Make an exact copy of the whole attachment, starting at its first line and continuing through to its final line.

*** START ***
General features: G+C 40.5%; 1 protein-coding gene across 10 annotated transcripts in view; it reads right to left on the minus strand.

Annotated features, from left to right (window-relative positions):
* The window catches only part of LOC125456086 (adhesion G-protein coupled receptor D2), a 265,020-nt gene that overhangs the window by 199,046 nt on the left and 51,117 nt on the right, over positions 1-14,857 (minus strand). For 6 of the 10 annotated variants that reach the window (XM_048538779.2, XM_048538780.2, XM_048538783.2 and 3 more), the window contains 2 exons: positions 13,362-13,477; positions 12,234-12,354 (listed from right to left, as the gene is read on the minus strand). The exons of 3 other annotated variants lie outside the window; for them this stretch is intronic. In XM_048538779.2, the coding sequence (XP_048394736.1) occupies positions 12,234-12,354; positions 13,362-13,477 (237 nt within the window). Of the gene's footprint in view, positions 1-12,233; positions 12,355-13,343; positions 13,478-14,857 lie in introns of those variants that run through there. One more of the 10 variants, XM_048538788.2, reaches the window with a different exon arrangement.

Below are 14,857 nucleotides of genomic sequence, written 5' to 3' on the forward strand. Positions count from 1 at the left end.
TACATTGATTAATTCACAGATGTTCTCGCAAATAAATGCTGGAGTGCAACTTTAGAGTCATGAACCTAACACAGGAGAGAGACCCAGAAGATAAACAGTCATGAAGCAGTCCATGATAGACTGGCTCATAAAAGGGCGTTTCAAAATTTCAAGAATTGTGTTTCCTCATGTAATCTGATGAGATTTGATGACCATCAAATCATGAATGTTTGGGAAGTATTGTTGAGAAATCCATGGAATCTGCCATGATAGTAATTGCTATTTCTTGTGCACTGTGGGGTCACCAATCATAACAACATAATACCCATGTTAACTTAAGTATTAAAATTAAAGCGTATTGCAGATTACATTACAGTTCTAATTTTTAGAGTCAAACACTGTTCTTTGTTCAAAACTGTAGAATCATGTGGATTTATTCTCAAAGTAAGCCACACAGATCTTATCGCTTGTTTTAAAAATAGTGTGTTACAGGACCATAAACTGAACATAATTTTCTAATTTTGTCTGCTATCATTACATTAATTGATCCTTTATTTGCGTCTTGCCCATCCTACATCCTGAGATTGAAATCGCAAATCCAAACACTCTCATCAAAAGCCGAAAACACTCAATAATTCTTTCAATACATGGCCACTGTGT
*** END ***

General features: G+C 40.5%; 1 protein-coding gene across 10 annotated transcripts in view; it reads right to left on the minus strand.

Annotated features, from left to right (window-relative positions):
* The window catches only part of LOC125456086 (adhesion G-protein coupled receptor D2), a 265,020-nt gene that overhangs the window by 199,046 nt on the left and 51,117 nt on the right, over positions 1-14,857 (minus strand). For 6 of the 10 annotated variants that reach the window (XM_048538779.2, XM_048538780.2, XM_048538783.2 and 3 more), the window contains 2 exons: positions 13,362-13,477; positions 12,234-12,354 (listed from right to left, as the gene is read on the minus strand). The exons of 3 other annotated variants lie outside the window; for them this stretch is intronic. In XM_048538779.2, the coding sequence (XP_048394736.1) occupies positions 12,234-12,354; positions 13,362-13,477 (237 nt within the window). Of the gene's footprint in view, positions 1-12,233; positions 12,355-13,343; positions 13,478-14,857 lie in introns of those variants that run through there. One more of the 10 variants, XM_048538788.2, reaches the window with a different exon arrangement.

Below are 14,857 nucleotides of genomic sequence, written 5' to 3' on the forward strand. Positions count from 1 at the left end.
TACATTGATTAATTCACAGATGTTCTCGCAAATAAATGCTGGAGTGCAACTTTAGAGTCATGAACCTAACACAGGAGAGAGACCCAGAAGATAAACAGTCATGAAGCAGTCCATGATAGACTGGCTCATAAAAGGGCGTTTCAAAATTTCAAGAATTGTGTTTCCTCATGTAATCTGATGAGATTTGATGACCATCAAATCATGAATGTTTGGGAAGTATTGTTGAGAAATCCATGGAATCTGCCATGATAGTAATTGCTATTTCTTGTGCACTGTGGGGTCACCAATCATAACAACATAATACCCATGTTAACTTAAGTATTAAAATTAAAGCGTATTGCAGATTACATTACAGTTCTAATTTTTAGAGTCAAACACTGTTCTTTGTTCAAAACTGTAGAATCATGTGGATTTATTCTCAAAGTAAGCCACACAGATCTTATCGCTTGTTTTAAAAATAGTGTGTTACAGGACCATAAACTGAACATAATTTTCTAATTTTGTCTGCTATCATTACATTAATTGATCCTTTATTTGCGTCTTGCCCATCCTACATCCTGAGATTGAAATCGCAAATCCAAACACTCTCATCAAAAGCCGAAAACACTCAATAATTCTTTCAATACATGGCCACTGTGT